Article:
Women diagnosed with preeclampsia during pregnancy were significantly more likely to develop high blood pressure, diabetes or high cholesterol within five years compared with women who did not have preeclampsia, in a study ...

What younger women need to know about heart disease

March 5, 2018
(HealthDay)—Heart disease used to be thought of as a man's issue, but women are unfortunately catching up.

Most U.S. women don't know their personal risk for heart disease, poll finds

February 1, 2018
High cholesterol, diabetes and obesity can all lead to heart disease and stroke. But most American women don't know if they're at risk, a new poll finds.

Heart defects in infant may predict heart problems in birth mother later in life

April 2, 2018
Women who give birth to infants with congenital heart defects may have an increased risk of cardiovascular hospitalizations later in life, according to new research in the American Heart Association's journal Circulation.

Premature birth associated with increased risk of heart disease in mothers

January 24, 2018
A study led by researchers at Keele University has found the risk of death in later life due to coronary heart disease doubles in women who give birth prematurely.

Pregnant Asian women who develop high blood pressure at highest risk for heart failure hospitalization

November 14, 2017
Women who develop high blood pressure during pregnancy are more likely to experience heart problems within a few years of giving birth, according to preliminary research presented at the American Heart Association's Scientific ...

Recommended for you

Proteins cooperate to break up energy structures in oxygen starved heart cells

November 19, 2018
During a heart attack, the supply of oxygen to heart cells is decreased. This reduced oxygen level, called hypoxia, causes the cell's powerhouses, the mitochondria, to fragment, impairing cell function and leading to heart ...

Bullying and violence at work increases the risk of cardiovascular disease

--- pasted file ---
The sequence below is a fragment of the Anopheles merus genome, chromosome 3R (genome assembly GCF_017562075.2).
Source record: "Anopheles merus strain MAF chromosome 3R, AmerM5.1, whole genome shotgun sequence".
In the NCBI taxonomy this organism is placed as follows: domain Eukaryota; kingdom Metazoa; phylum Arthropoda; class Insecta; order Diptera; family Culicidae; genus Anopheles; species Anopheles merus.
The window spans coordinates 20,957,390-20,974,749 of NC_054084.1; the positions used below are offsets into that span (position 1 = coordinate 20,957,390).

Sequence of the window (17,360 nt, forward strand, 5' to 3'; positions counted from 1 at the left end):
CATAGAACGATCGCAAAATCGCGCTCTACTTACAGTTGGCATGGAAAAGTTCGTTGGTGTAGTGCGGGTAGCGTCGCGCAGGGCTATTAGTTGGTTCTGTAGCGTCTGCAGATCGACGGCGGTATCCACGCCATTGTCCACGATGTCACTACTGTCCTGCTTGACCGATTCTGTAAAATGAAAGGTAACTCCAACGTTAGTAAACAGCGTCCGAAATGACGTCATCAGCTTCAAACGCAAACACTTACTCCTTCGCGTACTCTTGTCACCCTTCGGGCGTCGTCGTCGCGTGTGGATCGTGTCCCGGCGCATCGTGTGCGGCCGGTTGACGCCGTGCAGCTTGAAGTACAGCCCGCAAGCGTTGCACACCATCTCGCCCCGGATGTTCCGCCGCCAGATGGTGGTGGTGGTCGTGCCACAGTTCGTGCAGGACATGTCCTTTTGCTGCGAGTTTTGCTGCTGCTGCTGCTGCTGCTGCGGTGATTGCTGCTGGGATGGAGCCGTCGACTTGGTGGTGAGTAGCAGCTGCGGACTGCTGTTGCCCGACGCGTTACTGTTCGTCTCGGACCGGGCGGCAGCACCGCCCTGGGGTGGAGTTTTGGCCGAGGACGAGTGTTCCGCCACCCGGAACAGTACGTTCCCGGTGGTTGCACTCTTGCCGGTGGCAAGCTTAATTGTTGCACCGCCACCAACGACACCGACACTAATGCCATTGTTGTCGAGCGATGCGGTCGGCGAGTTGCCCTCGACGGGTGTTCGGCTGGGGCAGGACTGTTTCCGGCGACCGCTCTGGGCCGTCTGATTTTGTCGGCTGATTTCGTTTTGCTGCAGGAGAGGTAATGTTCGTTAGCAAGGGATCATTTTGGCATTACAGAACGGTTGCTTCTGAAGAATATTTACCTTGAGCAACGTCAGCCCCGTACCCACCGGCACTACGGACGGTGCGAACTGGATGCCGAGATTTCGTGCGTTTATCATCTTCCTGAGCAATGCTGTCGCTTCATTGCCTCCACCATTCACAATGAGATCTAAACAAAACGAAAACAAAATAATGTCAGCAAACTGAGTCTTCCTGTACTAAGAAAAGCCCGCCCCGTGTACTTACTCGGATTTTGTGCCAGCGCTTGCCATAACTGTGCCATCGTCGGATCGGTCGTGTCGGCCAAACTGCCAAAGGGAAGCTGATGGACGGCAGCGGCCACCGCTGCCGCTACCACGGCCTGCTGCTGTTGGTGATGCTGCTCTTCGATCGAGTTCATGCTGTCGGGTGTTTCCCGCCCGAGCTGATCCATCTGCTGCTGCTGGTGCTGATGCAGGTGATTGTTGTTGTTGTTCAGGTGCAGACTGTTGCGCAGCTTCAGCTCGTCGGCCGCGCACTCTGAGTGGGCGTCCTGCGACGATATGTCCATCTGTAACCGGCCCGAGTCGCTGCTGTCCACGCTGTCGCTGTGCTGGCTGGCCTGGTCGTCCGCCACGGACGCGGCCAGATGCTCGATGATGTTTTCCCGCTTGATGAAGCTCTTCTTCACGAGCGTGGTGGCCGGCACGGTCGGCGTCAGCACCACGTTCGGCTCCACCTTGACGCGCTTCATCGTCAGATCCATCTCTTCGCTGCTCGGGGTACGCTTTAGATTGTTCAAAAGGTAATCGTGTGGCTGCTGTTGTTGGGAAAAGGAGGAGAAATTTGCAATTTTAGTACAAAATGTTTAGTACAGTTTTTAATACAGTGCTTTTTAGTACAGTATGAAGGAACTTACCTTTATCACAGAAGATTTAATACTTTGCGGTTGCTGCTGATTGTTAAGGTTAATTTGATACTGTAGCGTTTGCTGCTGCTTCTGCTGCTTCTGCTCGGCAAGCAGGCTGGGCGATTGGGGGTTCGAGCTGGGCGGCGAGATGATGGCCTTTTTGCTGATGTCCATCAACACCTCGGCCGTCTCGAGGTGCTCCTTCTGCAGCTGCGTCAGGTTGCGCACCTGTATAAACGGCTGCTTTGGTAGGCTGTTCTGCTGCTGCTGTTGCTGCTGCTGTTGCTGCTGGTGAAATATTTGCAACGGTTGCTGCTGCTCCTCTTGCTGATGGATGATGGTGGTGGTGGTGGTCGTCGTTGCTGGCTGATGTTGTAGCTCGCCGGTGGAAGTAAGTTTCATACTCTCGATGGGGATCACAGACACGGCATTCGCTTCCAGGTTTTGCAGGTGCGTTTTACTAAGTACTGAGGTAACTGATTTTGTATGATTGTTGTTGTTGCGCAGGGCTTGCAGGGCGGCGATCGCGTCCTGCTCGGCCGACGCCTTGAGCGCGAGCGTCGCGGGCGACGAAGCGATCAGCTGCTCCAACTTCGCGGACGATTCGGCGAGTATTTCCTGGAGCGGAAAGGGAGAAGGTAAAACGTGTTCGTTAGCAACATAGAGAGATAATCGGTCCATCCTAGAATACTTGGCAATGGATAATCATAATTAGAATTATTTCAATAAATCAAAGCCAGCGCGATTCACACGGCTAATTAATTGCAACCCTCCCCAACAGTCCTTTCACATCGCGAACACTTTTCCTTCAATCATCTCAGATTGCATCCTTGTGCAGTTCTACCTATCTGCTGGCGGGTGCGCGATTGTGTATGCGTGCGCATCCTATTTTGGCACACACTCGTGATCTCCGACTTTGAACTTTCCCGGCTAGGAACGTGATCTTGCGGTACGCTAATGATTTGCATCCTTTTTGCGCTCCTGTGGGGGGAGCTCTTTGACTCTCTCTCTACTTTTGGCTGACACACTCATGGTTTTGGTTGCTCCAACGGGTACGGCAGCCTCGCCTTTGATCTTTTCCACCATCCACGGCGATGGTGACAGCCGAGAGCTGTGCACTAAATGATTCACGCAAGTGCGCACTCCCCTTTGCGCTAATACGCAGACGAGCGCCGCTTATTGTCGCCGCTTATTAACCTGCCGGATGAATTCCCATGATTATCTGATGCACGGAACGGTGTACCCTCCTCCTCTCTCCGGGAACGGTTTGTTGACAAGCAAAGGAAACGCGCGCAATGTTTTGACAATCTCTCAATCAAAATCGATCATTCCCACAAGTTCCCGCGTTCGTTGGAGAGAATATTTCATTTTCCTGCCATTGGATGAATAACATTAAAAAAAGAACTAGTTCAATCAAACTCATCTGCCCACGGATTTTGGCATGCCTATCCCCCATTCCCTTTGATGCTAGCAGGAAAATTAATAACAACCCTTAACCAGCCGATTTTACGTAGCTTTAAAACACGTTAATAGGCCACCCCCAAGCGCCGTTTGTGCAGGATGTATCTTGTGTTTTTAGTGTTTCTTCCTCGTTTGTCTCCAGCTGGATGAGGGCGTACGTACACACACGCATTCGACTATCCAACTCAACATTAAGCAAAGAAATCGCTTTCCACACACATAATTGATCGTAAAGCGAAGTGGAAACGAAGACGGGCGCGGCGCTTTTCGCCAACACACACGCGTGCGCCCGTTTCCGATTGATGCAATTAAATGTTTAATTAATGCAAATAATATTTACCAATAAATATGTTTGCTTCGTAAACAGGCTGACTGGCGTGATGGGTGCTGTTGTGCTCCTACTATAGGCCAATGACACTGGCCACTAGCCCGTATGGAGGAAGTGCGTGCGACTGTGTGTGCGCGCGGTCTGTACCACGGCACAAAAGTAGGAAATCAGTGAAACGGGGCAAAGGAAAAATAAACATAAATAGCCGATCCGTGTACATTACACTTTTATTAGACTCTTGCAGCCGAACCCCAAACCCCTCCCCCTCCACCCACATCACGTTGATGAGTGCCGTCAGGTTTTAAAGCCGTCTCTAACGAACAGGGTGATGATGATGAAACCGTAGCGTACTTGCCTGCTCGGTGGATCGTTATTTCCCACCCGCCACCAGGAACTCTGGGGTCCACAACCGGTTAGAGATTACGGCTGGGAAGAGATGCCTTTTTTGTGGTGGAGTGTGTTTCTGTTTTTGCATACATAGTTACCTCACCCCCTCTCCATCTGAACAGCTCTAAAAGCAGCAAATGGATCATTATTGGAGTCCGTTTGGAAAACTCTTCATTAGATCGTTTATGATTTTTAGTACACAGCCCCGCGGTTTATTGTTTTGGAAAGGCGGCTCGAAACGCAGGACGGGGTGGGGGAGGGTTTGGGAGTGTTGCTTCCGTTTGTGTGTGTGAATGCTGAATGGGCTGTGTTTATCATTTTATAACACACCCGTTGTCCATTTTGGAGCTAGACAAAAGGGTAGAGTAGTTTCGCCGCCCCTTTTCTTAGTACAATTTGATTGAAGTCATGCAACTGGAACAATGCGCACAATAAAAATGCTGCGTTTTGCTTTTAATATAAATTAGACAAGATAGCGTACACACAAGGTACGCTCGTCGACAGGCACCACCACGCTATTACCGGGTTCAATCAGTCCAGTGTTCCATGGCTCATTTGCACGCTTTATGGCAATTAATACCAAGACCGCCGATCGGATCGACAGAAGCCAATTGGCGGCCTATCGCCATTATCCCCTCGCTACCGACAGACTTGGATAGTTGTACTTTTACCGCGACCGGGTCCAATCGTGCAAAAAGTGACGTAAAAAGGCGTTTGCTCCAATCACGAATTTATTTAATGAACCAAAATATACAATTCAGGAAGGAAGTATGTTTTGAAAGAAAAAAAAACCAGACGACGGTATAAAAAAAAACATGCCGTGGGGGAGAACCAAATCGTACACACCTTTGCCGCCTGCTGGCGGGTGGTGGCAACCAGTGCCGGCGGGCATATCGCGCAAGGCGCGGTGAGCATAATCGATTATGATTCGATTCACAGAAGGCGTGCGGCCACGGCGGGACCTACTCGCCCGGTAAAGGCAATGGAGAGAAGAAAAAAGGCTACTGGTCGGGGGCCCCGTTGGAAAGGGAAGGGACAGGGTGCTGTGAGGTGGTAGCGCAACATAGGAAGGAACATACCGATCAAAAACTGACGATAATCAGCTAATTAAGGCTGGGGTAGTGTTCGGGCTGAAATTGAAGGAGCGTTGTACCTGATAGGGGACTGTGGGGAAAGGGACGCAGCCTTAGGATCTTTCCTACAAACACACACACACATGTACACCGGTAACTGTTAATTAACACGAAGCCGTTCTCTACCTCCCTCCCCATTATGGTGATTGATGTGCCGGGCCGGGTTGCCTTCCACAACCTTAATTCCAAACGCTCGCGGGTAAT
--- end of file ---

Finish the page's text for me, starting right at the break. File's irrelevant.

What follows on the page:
November 19, 2018
People who are bullied at work or experience violence at work are at higher risk of heart and brain blood vessel problems, including heart attacks and stroke, according to the largest prospective study to investigate the ...

Genetic analysis links obesity with diabetes, coronary artery disease

November 16, 2018
A Cleveland Clinic genetic analysis has found that obesity itself, not just the adverse health effects associated with it, significantly increases the risk of Type 2 diabetes and coronary artery disease. The paper was published ...

Non-coding genetic variant could improve key vascular functions

November 15, 2018
Atherosclerotic disease, the slow and silent hardening and narrowing of the arteries, is a leading cause of mortality worldwide. It is responsible for more than 15 million deaths each year, including an estimated 610,000 ...

Study of two tribes sheds light on role of Western-influenced diet in blood pressure

November 14, 2018
A South American tribe living in near-total isolation with no Western dietary influences showed no increase in average blood pressure from age one to age 60, according to a study led by researchers at Johns Hopkins Bloomberg ...

Heart failure patients shouldn't stop meds even if condition improves: study

November 13, 2018
(HealthDay)—There's bad news for heart failure patients with dilated cardiomyopathy who'd like to stop taking their meds.

0 comments

Please sign in to add a comment. Registration is free, and takes less than a minute. Read more

Click here to reset your password.
Sign in to get notified via email when new comments are made.